Ending Your Marriage
There are several ways to end a marriage, including an annulment, a declaration of nullity and a divorce. There is also a legal separation, which doesn’t end the marriage but allows the spouses to live separate and apart.
An action for annulment is a legal action that ends a marriage by treating it as if it never happened. There are specific reasons you can use to get an annulment. Annulments are not common and are often difficult to get. When the court gives you an annulment, it issues an order of dissolution that divides your property and addresses issues such as child support and child custody.
An action for divorce is the most common legal action asking a court to end a marriage. In New York, you can ask for either a no-fault divorce or a fault divorce. In a no-fault divorce, you do not have to prove your spouse has done something wrong. In a fault divorce you have to show your spouse did one of several possible things that has made it necessary to get a divorce.
Also there are contested divorces and uncontested divorces. In a contested divorce, the detailed terms of the divorce have to be determined by court procedures, possibly including a trial. In an uncontested divorce, the terms are determined by agreement between the divorcing spouses or, with court approval, by the spouse who starts the action if the other spouse doesn’t participate in the legal process.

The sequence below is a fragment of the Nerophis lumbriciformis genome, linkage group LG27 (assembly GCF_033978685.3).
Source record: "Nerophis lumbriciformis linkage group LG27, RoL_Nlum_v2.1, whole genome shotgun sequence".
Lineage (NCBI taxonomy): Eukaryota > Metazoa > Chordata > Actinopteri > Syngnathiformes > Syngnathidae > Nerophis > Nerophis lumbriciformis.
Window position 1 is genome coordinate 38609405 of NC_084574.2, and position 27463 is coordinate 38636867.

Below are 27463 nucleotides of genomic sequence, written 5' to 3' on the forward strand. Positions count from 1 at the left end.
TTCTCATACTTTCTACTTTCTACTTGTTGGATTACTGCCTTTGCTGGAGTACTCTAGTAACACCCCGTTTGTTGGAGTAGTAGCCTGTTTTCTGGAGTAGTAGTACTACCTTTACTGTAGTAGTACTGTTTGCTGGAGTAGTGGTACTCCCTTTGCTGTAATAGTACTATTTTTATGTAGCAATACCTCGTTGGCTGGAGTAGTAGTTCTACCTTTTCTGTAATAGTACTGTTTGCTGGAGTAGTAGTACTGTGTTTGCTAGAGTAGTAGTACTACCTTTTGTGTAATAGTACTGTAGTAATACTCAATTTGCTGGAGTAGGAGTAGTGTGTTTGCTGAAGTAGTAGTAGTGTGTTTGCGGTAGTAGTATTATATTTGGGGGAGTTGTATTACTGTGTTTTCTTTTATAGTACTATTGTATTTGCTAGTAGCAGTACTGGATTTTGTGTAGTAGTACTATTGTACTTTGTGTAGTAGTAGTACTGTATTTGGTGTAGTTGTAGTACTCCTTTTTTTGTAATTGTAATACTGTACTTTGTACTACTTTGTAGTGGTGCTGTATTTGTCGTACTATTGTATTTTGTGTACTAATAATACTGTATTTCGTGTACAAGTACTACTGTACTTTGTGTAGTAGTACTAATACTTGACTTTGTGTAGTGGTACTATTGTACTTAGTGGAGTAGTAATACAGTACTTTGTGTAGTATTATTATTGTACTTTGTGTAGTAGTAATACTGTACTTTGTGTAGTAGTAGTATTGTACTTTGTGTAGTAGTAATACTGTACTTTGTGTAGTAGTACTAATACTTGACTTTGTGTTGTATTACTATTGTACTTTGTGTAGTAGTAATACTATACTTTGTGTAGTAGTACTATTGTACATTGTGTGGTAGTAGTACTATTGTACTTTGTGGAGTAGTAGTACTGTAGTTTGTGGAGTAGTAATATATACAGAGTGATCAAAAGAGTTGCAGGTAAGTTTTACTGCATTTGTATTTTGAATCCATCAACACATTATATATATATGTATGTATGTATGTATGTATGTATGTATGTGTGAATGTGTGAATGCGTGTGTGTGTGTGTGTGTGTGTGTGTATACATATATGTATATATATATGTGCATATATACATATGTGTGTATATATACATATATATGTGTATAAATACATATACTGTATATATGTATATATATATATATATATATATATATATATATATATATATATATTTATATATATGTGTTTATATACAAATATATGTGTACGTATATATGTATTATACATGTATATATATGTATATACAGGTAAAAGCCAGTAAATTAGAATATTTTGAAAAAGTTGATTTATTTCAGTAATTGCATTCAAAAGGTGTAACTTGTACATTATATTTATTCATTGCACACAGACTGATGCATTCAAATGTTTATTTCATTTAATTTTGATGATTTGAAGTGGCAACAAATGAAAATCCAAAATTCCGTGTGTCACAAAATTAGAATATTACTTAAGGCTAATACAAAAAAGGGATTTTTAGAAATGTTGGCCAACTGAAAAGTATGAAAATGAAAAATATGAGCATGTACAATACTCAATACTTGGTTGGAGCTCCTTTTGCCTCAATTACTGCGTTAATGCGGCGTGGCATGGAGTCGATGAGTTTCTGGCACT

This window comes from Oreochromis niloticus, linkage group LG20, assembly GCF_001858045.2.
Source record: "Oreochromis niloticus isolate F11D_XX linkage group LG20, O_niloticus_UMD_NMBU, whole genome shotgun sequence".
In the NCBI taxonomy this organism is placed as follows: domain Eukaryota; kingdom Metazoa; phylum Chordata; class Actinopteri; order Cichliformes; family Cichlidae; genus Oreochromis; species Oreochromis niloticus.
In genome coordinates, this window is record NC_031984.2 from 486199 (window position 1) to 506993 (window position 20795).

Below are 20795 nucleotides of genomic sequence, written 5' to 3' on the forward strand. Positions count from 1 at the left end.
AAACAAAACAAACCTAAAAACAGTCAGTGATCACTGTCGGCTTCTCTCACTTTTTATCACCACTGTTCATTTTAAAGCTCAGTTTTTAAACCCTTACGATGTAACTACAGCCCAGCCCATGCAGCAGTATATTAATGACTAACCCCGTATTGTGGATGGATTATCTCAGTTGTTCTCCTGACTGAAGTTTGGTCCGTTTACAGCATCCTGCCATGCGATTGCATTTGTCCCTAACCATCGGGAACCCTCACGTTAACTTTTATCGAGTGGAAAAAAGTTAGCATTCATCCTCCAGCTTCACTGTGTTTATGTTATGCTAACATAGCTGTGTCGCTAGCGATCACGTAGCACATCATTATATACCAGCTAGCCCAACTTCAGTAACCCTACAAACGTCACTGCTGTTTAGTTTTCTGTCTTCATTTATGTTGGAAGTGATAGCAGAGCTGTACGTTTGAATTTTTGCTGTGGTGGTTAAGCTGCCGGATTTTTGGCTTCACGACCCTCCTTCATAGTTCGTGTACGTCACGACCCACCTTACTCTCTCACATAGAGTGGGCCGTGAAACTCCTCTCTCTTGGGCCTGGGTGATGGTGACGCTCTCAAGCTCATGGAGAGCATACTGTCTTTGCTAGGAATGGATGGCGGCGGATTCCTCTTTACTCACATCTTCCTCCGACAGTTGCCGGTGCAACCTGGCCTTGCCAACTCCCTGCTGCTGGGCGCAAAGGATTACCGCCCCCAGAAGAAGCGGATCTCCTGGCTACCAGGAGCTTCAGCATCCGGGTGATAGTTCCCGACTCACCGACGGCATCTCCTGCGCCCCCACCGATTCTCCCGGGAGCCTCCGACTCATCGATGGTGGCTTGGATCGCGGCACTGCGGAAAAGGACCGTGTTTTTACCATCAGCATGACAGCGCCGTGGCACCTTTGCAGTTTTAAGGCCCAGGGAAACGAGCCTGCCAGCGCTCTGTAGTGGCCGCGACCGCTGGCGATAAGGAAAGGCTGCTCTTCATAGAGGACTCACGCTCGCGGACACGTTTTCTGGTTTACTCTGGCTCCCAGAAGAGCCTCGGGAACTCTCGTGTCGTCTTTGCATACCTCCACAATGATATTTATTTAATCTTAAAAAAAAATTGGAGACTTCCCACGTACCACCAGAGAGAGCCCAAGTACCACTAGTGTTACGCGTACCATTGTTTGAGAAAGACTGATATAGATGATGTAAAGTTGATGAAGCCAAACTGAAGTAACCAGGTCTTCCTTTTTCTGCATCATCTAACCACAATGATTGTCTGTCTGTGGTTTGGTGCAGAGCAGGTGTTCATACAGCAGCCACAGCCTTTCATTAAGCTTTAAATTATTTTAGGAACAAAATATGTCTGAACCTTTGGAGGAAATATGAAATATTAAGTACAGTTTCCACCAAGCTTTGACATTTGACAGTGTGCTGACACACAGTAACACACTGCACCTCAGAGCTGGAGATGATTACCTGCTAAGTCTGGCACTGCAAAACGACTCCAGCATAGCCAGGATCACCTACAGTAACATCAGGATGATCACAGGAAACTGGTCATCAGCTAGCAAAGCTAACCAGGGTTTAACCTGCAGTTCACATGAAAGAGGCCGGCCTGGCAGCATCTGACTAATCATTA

If the court decides to allow your divorce, it issues a judgment of divorce which includes the terms of divorce, including division of property, spousal support, child custody, child support, shared parenting, and other terms. When that judgment is recorded in the county clerk’s office, your marriage ends.
If you and your spouse want to live separately from each other, but you cannot or do not want to get a divorce at this time, there is another option called legal separation. If you both want the separation, you can both sign a separation agreement establishing the terms of the separation and file it with the court. If your spouse doesn’t want a separation, or if you can’t agree on the terms, you can begin a legal action asking the court to order a separation and to establish its terms.
In certain rare cases a marriage may be automatically invalid under the law, so there is actually never a marriage at all. In such a case you can ask the court for a declaration of nullity, creating a formal record that the marriage is and always was null and void.
Legal Editor: Charlotte Lee, April 2015
Changes may occur in this area of law. The information provided is brought to you as a public service with the help and assistance of volunteer legal editors, and is intended to help you better understand the law in general. It is not intended to be legal advice regarding your particular problem or to substitute for the advice of a lawyer.